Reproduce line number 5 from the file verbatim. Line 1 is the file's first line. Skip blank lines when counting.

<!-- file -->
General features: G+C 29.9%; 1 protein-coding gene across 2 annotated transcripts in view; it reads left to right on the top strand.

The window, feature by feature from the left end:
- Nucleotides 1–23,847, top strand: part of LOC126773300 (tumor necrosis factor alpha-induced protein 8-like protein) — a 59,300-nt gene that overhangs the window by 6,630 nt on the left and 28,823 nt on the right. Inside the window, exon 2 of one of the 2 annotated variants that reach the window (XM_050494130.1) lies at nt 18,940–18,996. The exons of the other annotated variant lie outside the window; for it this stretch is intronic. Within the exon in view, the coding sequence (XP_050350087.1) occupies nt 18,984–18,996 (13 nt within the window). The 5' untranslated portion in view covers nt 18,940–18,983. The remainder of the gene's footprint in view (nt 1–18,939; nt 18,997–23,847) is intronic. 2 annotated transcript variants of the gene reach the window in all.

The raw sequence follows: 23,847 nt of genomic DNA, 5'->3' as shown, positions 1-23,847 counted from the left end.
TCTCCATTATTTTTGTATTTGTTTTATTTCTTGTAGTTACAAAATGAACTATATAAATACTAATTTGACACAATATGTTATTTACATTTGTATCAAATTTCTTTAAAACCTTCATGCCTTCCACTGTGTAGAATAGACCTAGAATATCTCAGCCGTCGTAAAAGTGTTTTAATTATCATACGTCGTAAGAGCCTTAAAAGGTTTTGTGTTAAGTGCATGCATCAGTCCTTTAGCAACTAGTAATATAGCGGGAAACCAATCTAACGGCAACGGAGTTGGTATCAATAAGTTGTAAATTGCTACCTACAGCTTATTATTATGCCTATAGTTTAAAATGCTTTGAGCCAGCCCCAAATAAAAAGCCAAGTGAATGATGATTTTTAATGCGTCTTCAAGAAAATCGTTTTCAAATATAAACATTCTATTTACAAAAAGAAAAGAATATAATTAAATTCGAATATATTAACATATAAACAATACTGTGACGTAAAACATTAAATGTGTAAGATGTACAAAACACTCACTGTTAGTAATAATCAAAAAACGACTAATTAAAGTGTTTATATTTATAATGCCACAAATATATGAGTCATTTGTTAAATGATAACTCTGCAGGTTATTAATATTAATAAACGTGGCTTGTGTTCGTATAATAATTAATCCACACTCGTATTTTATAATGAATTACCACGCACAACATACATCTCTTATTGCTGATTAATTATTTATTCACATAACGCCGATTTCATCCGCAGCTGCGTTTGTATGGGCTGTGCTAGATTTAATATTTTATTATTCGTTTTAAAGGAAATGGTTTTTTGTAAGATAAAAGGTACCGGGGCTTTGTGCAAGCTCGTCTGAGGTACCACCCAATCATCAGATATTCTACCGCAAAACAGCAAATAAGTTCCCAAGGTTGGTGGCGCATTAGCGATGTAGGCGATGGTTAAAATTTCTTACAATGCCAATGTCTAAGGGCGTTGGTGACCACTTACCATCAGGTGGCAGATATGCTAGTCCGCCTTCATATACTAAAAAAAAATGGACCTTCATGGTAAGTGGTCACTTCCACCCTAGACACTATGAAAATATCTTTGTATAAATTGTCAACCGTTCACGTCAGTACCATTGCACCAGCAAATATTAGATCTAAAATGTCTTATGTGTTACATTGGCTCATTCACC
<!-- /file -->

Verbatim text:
TCTCCATTATTTTTGTATTTGTTTTATTTCTTGTAGTTACAAAATGAACTATATAAATACTAATTTGACACAATATGTTATTTACATTTGTATCAAATTTCTTTAAAACCTTCATGCCTTCCACTGTGTAGAATAGACCTAGAATATCTCAGCCGTCGTAAAAGTGTTTTAATTATCATACGTCGTAAGAGCCTTAAAAGGTTTTGTGTTAAGTGCATGCATCAGTCCTTTAGCAACTAGTAATATAGCGGGAAACCAATCTAACGGCAACGGAGTTGGTATCAATAAGTTGTAAATTGCTACCTACAGCTTATTATTATGCCTATAGTTTAAAATGCTTTGAGCCAGCCCCAAATAAAAAGCCAAGTGAATGATGATTTTTAATGCGTCTTCAAGAAAATCGTTTTCAAATATAAACATTCTATTTACAAAAAGAAAAGAATATAATTAAATTCGAATATATTAACATATAAACAATACTGTGACGTAAAACATTAAATGTGTAAGATGTACAAAACACTCACTGTTAGTAATAATCAAAAAACGACTAATTAAAGTGTTTATATTTATAATGCCACAAATATATGAGTCATTTGTTAAATGATAACTCTGCAGGTTATTAATATTAATAAACGTGGCTTGTGTTCGTATAATAATTAATCCACACTCGTATTTTATAATGAATTACCACGCACAACATACATCTCTTATTGCTGATTAATTATTTATTCACATAACGCCGATTTCATCCGCAGCTGCGTTTGTATGGGCTGTGCTAGATTTAATATTTTATTATTCGTTTTAAAGGAAATGGTTTTTTGTAAGATAAAAGGTACCGGGGCTTTGTGCAAGCTCGTCTGAGGTACCACCCAATCATCAGATATTCTACCGCAAAACAGCAAATAAGTTCCCAAGGTTGGTGGCGCATTAGCGATGTAGGCGATGGTTAAAATTTCTTACAATGCCAATGTCTAAGGGCGTTGGTGACCACTTACCATCAGGTGGCAGATATGCTAGTCCGCCTTCATATACTAAAAAAAAATGGACCTTCATGGTAAGTGGTCACTTCCACCCTAGACACTATGAAAATATCTTTGTATAAATTGTCAACCGTTCACGTCAGTACCATTGCACCAGCAAATATTAGATCTAAAATGTCTTATGTGTTACATTGGCTCATTCACC